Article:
Herbicides registered for use in vineyards are listed on pages 23 and 24 of the Agrochemical ‘Dog book’. Products/active constituents that are underlined may not be approved for use by your winery or grape purchaser. Contact your winery or grape purchaser prior to the use of underlined products/active constituents.
Chemical registrations for herbicides vary between states. Governments around the world set limits for the amount of residue fungicides, insecticides and herbicides that is legally allowed in a food such as grapes or wine. These limits for agrochemicals are commonly referred to as MRLs (maximum residue limits), can be searched for using the AWRI MRLs online search tool, and for Australia they are listed in the Australian New Zealand Food Standards Code.
Herbicides can be chosen that work either selectively on a particular plant species or more generally on a range of plant species (broad spectrum). Their effectiveness may vary with temperature, humidity, soil conditions, sprayer type and set-up, growth stage in the vineyard and health of the target plant.
Pre-emergent herbicides are applied before weeds have emerged from the soil. The herbicide has a residual activity; that is, it stays in the soil and kills seeds as they germinate. The roots of newly germinated seeds need to contact the herbicide for it to be effective. Some pre-emergent herbicides may provide some control of weeds after they emerge from the soil.
Post-emergent herbicides are applied after weeds have emerged from the soil. Contact herbicides affect growing plants (foliar application) and kill plant tissue at the point of contact with limited movement within the plant. Symptoms tend to show within a day or two on plant tissue that has been in contact with the herbicide. Good coverage is essential.
Systemic herbicides move around inside of the plant via the xylem and phloem to affect one or more parts of the plant. It may take weeks for the target to show symptoms after a systemic herbicide application.
Herbicide application and herbicide spray drift are important workplace health and safety issues, as many of the chemicals used can be toxic to humans and other organisms and this need to be taken into consideration during application. In addition, systemic herbicides may damage grapevines if they make contact with the vine; however, the damage may not be visible until the next season.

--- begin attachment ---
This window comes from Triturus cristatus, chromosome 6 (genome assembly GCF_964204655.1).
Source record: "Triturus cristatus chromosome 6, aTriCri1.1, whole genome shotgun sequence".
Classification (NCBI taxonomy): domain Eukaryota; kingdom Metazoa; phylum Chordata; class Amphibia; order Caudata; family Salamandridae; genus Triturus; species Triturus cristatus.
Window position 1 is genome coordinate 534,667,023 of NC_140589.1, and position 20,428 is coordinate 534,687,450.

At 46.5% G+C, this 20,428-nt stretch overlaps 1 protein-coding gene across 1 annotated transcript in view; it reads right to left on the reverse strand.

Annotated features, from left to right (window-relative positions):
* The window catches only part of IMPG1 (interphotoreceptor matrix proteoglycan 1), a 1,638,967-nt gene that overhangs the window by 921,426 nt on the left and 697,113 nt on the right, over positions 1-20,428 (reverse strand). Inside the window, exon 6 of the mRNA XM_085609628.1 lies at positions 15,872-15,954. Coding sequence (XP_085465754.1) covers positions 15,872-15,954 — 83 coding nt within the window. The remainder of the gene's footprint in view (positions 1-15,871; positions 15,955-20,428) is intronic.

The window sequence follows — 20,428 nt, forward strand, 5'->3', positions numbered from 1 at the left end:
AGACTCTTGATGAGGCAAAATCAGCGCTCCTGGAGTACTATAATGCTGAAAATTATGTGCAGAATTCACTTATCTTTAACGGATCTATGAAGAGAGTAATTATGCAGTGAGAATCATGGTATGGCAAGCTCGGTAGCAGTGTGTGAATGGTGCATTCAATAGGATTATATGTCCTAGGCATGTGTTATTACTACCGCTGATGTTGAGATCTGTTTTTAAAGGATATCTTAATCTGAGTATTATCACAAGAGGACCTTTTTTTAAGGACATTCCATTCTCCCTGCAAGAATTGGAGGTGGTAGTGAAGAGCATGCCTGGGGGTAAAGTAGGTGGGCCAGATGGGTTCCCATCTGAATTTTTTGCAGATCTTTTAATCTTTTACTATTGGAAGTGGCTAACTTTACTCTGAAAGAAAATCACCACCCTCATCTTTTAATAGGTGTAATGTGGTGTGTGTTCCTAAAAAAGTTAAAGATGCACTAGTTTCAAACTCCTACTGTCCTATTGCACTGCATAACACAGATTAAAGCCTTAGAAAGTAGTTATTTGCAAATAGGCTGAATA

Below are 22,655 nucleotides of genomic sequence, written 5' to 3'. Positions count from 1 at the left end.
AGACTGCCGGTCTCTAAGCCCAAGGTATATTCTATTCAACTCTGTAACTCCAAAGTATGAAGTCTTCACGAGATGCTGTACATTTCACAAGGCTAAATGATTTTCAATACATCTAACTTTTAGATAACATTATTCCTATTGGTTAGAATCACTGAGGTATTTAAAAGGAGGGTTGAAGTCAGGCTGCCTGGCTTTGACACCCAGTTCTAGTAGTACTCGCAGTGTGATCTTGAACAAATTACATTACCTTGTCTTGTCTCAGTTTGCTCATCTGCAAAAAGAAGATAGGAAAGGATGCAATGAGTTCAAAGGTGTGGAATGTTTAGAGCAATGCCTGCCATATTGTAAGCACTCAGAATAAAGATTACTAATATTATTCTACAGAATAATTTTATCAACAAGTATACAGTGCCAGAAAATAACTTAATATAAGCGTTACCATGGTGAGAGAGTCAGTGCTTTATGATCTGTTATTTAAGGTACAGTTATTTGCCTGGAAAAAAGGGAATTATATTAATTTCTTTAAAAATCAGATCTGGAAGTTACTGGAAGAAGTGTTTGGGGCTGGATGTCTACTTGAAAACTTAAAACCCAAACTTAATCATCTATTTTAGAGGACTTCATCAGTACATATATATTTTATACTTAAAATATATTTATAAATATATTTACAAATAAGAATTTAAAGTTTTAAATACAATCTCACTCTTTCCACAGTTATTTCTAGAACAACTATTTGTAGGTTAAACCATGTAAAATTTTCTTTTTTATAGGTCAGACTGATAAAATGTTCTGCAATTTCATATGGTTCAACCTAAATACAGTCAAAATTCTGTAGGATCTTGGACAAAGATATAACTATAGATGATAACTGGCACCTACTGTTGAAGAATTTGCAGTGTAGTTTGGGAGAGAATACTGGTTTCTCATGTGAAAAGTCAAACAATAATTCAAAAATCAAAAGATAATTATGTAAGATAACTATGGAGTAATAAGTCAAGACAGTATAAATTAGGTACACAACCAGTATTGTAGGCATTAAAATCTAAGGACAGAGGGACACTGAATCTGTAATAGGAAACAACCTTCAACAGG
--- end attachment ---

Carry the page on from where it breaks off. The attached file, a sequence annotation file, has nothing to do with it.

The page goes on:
For a range of reasons, many growers are adopting non-chemical weed control approaches which support natural vineyard biodiversity and ecosystems and improve vineyard soil vitality. When aiming to reduce or eliminate herbicide use, it is important that growers develop a weed control strategy that complements their long-term vineyard management goals.
Herbicide chemical resistance
Some weed species can develop a chemical resistance to a herbicide that would normally control it. Resistance may develop after frequent use of one chemical or chemicals from the same activity group. Incorrect chemical use, such as under- or over-dosing or application at the wrong time in the life cycle of a target, can also promote resistance.
Any population might contain a very small number of individuals that are naturally able to survive the application of a particular chemical. If the chemical or chemicals from the same activity group are used repeatedly and exclusively, the susceptible individuals continue to be removed, and those with natural resistance survive and multiply to essentially dominate the population. The chemical then fails in the field. It has been observed in vineyards that despite several herbicides being used over a season, they are often applied at the same time each season. As such, the weed species peculiar to that time are treated with the same herbicide each year, therefore promoting resistance. CropLife Australia maintains resistance management strategies for herbicides.